This same feeling of being seen and included in American media arrives through in-jokes that most Arabs will knowingly chuckle at, like how white people walk around barefoot bringing dirt into their homes—frowned upon by most Arabs—or the tongue-in-cheek conspiracy theories that surround the “true” cause of death of Princess Diana and her Egyptian boyfriend, Dodi Fayed.
Meanwhile, the show never shies away from more serious commentary about being Arab post-9/11, with an entire episode dedicated to showcasing how differently Ramy’s young friends treat him before and after the catastrophic event.
In all instances, the show’s curiosity about identity, and the way it’s pushed and pulled between the values of the old country and the new, provides some of the show’s most poignant observations. As an immigrant, I empathize with the way Ramy’s parents see their homeland through the prism of their memories—a nostalgia made all the more bittersweet, given the way our idealized versions of “home” often disappear from reality, as time marches on.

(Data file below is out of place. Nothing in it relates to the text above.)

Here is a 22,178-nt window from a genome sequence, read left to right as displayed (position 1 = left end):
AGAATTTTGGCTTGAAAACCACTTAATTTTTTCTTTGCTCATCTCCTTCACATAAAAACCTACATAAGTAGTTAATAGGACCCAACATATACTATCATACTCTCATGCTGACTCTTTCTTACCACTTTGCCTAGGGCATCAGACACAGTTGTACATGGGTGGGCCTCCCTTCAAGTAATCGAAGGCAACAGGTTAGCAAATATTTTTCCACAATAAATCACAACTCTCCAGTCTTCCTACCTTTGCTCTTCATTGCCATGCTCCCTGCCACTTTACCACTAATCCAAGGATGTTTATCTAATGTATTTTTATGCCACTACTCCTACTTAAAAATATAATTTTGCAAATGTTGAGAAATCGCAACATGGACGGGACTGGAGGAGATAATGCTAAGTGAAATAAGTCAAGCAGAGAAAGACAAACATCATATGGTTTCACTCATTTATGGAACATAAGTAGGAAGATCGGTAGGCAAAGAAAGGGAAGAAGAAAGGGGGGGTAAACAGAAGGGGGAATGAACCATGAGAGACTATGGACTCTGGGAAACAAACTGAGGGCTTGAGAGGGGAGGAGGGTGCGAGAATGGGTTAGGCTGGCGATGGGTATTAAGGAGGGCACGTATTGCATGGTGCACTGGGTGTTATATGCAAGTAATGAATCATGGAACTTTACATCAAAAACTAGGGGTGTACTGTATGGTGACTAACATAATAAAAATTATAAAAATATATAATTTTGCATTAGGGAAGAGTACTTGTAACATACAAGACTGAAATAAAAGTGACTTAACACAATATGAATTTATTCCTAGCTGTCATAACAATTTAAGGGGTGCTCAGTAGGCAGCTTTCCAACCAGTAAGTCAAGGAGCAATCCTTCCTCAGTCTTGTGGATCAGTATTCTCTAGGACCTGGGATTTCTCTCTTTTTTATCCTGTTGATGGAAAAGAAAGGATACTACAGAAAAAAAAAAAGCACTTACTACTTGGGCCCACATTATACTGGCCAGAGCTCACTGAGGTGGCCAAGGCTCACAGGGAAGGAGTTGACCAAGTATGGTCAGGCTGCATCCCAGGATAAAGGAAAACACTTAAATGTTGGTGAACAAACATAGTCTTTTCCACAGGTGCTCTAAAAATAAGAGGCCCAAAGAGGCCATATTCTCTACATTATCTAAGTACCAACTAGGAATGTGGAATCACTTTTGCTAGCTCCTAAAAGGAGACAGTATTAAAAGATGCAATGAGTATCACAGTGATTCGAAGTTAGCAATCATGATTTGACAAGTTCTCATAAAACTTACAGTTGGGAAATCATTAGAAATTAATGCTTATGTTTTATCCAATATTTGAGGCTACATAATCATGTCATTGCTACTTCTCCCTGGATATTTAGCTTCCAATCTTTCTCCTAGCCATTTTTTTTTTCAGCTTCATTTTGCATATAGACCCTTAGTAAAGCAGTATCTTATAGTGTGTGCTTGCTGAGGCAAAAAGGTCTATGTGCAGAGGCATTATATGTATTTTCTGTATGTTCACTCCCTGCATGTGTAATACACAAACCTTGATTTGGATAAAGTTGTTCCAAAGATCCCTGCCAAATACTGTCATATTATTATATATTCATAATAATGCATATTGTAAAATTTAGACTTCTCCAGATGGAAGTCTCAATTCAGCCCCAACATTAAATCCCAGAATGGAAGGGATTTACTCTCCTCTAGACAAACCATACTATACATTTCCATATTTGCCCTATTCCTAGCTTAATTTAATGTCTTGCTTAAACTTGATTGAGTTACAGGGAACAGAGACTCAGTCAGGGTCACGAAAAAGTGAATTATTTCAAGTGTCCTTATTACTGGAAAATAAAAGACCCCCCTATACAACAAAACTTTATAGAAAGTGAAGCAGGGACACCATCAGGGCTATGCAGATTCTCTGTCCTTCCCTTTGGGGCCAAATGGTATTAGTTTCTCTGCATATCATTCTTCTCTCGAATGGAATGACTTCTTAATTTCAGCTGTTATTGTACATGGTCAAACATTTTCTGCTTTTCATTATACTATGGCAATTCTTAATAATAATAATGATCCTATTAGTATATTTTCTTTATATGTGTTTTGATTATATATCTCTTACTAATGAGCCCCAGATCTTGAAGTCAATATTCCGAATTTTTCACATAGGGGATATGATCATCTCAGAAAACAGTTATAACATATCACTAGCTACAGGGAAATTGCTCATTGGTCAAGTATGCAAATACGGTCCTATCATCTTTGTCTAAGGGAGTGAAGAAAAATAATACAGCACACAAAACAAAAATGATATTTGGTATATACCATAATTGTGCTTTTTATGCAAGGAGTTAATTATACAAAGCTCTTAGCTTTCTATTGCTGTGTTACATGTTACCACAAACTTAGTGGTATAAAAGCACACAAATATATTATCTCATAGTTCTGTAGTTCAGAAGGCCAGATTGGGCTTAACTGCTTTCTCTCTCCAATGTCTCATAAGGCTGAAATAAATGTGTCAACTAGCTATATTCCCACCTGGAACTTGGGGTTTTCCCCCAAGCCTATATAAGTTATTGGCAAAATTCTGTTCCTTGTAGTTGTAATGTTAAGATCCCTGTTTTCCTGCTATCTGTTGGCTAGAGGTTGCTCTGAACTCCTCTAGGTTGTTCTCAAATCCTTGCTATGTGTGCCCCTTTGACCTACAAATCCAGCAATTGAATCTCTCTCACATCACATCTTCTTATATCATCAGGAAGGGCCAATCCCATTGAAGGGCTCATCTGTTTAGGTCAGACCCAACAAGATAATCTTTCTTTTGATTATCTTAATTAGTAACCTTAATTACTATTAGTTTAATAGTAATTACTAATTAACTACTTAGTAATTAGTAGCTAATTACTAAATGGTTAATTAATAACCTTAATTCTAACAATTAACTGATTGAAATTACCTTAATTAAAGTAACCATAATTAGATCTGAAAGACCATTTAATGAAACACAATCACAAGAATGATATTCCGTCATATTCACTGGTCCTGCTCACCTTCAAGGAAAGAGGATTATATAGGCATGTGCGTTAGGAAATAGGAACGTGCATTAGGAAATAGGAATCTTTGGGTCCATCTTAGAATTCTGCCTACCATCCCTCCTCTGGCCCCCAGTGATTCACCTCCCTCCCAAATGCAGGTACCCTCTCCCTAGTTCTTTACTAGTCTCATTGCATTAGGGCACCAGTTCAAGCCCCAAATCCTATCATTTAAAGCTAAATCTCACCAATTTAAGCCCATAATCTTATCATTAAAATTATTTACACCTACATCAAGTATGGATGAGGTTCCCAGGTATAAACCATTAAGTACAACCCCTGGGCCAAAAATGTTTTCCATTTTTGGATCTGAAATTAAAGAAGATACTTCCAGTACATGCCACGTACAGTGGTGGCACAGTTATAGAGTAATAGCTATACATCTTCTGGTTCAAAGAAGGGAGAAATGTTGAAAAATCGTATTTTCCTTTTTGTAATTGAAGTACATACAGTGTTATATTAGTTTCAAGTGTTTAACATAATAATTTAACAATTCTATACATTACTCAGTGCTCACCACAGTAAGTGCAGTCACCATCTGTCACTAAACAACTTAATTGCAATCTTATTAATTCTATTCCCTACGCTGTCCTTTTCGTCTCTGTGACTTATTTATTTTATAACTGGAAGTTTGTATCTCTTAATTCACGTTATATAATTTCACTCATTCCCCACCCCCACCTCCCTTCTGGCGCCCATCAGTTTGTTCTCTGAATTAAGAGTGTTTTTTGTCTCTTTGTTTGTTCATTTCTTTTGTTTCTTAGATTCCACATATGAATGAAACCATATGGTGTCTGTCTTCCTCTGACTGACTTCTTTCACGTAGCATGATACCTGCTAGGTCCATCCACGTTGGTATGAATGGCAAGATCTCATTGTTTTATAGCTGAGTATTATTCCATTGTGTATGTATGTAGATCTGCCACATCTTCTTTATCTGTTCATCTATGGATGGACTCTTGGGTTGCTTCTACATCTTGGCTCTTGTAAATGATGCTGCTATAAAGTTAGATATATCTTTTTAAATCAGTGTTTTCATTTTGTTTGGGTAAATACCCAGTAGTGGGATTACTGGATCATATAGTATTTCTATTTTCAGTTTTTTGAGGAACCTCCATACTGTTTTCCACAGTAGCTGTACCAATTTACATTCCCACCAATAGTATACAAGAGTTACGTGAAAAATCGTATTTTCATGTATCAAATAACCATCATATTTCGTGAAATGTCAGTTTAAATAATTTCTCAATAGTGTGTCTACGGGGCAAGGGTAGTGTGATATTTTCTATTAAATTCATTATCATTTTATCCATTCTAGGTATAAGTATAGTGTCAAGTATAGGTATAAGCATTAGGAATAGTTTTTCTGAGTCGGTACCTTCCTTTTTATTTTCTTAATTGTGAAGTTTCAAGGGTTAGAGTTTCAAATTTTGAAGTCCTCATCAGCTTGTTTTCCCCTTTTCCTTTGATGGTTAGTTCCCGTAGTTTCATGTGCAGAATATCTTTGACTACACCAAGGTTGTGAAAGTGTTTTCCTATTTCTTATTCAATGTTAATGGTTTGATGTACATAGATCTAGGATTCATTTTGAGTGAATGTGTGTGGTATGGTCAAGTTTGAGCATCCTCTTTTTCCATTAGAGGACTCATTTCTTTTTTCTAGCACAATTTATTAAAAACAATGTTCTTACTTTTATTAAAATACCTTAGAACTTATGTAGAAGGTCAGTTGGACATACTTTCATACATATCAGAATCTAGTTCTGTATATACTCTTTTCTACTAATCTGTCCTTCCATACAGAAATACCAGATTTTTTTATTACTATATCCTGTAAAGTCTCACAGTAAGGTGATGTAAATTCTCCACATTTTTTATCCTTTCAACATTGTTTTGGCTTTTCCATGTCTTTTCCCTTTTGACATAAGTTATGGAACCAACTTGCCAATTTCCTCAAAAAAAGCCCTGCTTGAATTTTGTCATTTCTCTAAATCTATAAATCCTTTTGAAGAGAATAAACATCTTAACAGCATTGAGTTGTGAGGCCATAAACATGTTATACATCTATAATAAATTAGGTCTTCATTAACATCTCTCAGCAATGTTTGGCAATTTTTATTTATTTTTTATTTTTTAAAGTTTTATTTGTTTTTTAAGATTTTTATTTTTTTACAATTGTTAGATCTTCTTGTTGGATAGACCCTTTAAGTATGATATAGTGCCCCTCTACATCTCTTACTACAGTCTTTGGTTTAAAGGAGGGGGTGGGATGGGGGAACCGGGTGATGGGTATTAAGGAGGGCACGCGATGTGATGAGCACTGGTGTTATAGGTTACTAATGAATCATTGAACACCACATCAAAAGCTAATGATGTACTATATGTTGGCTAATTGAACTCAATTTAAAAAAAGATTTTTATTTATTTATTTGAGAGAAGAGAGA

Ramy relocates to Egypt for two episodes late in the season to paint this exact paean for those of us longing for the places we were born. But as Ramy reconnects with Cairo and his relatives who still live there, he faces the harsh reality that nothing ever remains the same. An acute sense of displacement pervades the experience, as Ramy—and many of his viewers—find themselves “in between” identities. At least through the acknowledgment of this shared trauma, Ramy provides a balm that many immigrants, not just Arab Muslims, can take comfort in.